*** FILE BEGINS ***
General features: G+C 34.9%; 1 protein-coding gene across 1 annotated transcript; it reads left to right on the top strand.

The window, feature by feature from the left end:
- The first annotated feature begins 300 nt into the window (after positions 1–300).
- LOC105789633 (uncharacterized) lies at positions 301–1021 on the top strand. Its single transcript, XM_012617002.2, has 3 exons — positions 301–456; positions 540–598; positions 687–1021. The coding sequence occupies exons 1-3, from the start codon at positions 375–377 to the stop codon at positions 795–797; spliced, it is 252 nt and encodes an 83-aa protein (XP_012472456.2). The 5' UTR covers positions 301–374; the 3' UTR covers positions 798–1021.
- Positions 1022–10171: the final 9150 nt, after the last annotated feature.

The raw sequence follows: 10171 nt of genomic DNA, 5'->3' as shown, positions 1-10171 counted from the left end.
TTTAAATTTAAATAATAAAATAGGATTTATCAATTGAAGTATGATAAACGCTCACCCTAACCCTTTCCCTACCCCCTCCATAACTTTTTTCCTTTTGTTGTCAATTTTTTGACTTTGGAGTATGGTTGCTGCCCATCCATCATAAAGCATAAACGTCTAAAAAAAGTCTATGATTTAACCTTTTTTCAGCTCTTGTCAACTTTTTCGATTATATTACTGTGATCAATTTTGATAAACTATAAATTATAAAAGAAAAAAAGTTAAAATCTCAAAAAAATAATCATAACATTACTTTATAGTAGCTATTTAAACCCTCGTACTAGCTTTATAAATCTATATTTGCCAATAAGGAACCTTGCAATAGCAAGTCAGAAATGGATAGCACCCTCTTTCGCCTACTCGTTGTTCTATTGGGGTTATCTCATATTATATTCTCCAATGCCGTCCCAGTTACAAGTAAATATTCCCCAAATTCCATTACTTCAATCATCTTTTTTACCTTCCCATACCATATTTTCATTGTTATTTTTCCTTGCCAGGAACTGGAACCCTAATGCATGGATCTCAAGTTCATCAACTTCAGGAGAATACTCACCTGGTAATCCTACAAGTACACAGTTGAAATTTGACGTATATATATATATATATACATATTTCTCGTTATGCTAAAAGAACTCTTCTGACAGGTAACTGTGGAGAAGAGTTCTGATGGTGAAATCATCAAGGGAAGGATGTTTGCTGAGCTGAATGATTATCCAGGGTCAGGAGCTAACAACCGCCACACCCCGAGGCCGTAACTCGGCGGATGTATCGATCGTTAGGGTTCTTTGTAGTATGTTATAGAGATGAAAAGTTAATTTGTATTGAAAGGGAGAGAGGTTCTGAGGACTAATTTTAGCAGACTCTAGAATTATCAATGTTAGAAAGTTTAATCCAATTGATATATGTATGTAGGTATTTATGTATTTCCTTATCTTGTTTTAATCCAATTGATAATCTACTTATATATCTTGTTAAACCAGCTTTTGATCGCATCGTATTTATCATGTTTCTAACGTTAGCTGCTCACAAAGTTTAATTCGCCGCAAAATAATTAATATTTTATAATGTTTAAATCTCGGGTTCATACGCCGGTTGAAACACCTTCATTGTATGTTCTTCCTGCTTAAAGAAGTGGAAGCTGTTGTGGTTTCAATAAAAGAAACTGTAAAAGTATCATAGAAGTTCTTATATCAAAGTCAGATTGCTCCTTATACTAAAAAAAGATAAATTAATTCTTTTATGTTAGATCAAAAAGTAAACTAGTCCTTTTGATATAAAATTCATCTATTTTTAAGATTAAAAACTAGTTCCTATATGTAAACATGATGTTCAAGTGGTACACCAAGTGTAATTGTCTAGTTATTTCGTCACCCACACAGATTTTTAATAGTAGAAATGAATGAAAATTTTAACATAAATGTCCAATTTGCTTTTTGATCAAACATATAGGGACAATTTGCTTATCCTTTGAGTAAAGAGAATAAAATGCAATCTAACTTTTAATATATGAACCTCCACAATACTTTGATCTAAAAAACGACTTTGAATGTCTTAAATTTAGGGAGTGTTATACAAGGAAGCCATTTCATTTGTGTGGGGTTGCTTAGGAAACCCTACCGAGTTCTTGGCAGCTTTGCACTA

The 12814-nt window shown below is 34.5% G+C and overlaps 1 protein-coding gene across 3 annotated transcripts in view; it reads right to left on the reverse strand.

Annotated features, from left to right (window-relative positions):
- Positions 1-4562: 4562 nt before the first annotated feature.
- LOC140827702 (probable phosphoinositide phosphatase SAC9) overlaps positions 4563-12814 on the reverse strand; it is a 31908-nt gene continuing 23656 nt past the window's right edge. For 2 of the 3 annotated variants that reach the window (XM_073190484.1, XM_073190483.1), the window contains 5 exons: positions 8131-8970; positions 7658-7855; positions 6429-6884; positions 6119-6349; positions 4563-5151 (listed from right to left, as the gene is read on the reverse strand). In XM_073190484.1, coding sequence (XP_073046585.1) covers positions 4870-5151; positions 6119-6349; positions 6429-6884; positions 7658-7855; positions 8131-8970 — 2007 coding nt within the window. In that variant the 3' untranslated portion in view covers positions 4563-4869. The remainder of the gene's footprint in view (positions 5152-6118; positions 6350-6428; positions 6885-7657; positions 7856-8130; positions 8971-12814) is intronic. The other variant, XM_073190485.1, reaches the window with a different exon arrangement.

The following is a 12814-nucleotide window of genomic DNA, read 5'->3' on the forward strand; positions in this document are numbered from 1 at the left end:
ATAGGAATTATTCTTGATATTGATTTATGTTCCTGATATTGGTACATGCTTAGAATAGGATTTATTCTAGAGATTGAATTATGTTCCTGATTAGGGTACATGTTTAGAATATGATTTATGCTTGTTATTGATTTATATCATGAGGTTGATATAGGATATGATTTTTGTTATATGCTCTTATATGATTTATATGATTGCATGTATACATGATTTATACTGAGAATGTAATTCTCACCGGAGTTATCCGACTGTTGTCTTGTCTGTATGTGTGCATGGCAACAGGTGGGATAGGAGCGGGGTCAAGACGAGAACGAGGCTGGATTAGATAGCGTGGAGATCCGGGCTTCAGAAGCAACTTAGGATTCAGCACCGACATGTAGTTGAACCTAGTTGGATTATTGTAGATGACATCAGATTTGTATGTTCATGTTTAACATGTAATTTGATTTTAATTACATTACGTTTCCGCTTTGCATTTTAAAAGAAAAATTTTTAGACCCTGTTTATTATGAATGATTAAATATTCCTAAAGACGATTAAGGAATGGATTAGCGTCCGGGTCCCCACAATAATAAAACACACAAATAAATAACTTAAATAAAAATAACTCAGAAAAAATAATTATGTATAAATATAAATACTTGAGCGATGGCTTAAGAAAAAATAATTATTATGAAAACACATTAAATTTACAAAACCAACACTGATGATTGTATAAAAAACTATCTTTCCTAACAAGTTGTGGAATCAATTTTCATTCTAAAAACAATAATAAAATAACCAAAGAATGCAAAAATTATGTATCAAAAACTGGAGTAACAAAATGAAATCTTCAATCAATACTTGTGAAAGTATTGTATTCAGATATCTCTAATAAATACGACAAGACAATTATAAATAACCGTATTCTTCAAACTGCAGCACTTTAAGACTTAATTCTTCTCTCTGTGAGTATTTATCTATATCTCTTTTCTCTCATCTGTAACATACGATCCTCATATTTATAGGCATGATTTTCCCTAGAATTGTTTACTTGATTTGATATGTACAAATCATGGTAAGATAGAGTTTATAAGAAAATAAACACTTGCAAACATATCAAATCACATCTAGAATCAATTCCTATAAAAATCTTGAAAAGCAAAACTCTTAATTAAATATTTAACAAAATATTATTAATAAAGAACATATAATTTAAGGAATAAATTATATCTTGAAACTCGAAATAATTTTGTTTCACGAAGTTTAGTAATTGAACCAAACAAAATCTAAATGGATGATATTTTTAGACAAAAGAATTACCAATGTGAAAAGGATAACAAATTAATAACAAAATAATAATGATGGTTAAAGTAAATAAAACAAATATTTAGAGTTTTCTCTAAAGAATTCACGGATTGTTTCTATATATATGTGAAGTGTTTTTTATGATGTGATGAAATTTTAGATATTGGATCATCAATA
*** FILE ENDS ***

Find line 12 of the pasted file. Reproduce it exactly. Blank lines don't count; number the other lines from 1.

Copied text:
The following is a 12814-nucleotide window of genomic DNA, read 5'->3' on the forward strand; positions in this document are numbered from 1 at the left end: